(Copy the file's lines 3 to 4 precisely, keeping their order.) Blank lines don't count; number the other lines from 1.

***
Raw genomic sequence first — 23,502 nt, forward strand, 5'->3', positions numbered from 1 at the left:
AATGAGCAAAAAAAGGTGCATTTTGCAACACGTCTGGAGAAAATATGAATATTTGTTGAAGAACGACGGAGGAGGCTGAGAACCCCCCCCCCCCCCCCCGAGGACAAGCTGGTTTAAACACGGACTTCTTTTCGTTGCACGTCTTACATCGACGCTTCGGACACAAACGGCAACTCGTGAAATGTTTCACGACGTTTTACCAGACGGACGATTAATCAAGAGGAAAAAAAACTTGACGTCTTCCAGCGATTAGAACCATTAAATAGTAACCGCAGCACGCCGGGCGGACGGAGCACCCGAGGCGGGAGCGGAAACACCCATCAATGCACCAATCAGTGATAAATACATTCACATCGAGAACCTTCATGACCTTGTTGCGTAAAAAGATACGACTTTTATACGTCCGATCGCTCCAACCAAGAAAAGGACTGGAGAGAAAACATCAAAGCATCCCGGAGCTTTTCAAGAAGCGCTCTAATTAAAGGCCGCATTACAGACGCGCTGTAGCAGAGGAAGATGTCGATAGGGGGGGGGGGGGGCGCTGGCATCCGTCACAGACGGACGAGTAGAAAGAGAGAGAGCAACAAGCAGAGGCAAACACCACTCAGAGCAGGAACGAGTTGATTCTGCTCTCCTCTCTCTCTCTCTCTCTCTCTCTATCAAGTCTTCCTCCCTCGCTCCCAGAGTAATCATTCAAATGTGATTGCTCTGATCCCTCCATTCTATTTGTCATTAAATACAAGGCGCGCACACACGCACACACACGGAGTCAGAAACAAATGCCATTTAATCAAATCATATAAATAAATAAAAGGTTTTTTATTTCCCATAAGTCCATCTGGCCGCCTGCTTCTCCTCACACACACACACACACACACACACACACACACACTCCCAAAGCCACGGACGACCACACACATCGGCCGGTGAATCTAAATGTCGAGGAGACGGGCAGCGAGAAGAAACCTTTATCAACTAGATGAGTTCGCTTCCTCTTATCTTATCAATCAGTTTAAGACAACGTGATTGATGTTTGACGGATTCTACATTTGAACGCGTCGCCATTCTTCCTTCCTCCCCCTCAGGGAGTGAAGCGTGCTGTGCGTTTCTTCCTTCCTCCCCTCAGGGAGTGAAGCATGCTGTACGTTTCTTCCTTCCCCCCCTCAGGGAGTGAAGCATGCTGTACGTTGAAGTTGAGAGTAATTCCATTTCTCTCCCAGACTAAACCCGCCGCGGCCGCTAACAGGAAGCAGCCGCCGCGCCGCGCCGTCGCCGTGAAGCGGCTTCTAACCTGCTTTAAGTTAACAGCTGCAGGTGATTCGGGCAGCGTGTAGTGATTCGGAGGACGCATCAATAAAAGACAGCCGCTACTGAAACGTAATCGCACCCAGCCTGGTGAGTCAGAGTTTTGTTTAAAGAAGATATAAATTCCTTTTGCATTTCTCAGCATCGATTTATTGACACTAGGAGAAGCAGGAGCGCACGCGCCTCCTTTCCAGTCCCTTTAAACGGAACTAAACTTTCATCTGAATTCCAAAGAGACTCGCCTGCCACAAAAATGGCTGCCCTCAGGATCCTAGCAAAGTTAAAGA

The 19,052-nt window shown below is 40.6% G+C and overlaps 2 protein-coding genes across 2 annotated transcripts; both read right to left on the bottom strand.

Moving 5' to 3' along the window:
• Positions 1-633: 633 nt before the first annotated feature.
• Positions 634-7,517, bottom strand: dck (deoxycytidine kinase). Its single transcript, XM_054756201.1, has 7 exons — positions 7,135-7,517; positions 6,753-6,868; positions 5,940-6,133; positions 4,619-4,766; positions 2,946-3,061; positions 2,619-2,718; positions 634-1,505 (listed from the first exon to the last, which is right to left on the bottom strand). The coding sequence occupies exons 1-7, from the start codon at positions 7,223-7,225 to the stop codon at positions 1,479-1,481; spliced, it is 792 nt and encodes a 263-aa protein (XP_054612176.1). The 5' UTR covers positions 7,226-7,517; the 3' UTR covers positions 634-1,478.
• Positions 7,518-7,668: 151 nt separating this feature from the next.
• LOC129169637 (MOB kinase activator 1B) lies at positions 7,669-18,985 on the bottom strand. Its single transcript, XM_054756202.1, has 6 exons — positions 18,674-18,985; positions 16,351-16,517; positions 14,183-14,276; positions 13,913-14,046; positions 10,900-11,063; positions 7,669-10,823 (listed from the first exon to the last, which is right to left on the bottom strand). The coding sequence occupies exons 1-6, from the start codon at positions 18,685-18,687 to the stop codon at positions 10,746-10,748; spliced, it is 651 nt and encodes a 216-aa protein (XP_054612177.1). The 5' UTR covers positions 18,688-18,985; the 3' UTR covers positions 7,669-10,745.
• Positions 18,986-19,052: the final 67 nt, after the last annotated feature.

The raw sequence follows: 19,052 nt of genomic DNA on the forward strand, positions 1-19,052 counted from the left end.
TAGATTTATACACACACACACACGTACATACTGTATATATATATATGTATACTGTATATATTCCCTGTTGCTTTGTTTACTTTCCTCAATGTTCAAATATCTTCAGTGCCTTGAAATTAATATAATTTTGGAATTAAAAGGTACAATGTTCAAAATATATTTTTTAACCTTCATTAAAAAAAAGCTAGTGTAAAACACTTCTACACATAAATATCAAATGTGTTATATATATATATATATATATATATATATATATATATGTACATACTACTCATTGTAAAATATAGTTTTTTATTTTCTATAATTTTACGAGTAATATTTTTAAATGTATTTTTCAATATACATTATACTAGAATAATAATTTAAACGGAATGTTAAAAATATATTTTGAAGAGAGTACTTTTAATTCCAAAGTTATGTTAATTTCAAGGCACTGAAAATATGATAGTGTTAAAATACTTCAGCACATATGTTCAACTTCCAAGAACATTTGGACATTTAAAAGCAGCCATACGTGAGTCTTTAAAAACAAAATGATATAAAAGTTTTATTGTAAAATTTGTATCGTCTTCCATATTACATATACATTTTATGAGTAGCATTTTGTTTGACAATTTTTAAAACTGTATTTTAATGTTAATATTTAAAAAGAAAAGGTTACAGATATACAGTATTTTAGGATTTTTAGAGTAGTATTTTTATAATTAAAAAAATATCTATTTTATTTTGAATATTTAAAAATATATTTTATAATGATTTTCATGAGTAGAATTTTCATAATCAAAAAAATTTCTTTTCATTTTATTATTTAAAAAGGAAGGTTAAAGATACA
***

The 19,052-nt window shown below is 40.6% G+C and overlaps 2 protein-coding genes across 2 annotated transcripts; both read right to left on the bottom strand.

Moving 5' to 3' along the window: